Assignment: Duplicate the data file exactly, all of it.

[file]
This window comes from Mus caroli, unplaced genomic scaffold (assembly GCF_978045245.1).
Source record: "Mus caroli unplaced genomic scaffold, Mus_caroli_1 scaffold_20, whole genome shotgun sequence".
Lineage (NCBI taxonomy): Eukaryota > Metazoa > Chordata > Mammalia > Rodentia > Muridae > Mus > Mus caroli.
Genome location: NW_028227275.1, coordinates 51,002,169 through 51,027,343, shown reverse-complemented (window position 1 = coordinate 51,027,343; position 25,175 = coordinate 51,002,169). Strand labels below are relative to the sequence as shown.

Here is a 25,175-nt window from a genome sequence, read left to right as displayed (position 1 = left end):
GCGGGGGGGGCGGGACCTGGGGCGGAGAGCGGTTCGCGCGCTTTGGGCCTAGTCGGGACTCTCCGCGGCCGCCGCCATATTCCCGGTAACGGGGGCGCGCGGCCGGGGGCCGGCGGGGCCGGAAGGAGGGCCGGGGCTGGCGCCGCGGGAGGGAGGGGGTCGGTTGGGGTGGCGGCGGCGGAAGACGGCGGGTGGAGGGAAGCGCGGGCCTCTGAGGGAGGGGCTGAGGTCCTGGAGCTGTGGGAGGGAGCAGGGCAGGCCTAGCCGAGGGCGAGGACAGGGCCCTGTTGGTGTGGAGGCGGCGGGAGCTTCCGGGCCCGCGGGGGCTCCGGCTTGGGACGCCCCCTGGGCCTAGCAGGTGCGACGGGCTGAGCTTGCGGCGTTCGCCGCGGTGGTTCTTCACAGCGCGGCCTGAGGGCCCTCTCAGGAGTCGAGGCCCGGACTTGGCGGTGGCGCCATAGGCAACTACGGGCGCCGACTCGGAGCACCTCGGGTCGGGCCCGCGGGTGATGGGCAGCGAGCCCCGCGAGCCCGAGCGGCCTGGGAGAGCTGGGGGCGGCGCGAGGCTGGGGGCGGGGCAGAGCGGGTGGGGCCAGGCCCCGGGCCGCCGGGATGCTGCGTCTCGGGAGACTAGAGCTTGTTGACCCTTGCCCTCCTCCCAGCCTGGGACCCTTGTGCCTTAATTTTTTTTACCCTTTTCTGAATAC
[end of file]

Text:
This window comes from Mus caroli, unplaced genomic scaffold (assembly GCF_978045245.1).
Source record: "Mus caroli unplaced genomic scaffold, Mus_caroli_1 scaffold_20, whole genome shotgun sequence".
Lineage (NCBI taxonomy): Eukaryota > Metazoa > Chordata > Mammalia > Rodentia > Muridae > Mus > Mus caroli.
Genome location: NW_028227275.1, coordinates 51,002,169 through 51,027,343, shown reverse-complemented (window position 1 = coordinate 51,027,343; position 25,175 = coordinate 51,002,169). Strand labels below are relative to the sequence as shown.

Here is a 25,175-nt window from a genome sequence, read left to right as displayed (position 1 = left end):
GCGGGGGGGGCGGGACCTGGGGCGGAGAGCGGTTCGCGCGCTTTGGGCCTAGTCGGGACTCTCCGCGGCCGCCGCCATATTCCCGGTAACGGGGGCGCGCGGCCGGGGGCCGGCGGGGCCGGAAGGAGGGCCGGGGCTGGCGCCGCGGGAGGGAGGGGGTCGGTTGGGGTGGCGGCGGCGGAAGACGGCGGGTGGAGGGAAGCGCGGGCCTCTGAGGGAGGGGCTGAGGTCCTGGAGCTGTGGGAGGGAGCAGGGCAGGCCTAGCCGAGGGCGAGGACAGGGCCCTGTTGGTGTGGAGGCGGCGGGAGCTTCCGGGCCCGCGGGGGCTCCGGCTTGGGACGCCCCCTGGGCCTAGCAGGTGCGACGGGCTGAGCTTGCGGCGTTCGCCGCGGTGGTTCTTCACAGCGCGGCCTGAGGGCCCTCTCAGGAGTCGAGGCCCGGACTTGGCGGTGGCGCCATAGGCAACTACGGGCGCCGACTCGGAGCACCTCGGGTCGGGCCCGCGGGTGATGGGCAGCGAGCCCCGCGAGCCCGAGCGGCCTGGGAGAGCTGGGGGCGGCGCGAGGCTGGGGGCGGGGCAGAGCGGGTGGGGCCAGGCCCCGGGCCGCCGGGATGCTGCGTCTCGGGAGACTAGAGCTTGTTGACCCTTGCCCTCCTCCCAGCCTGGGACCCTTGTGCCTTAATTTTTTTTACCCTTTTCTGAATAC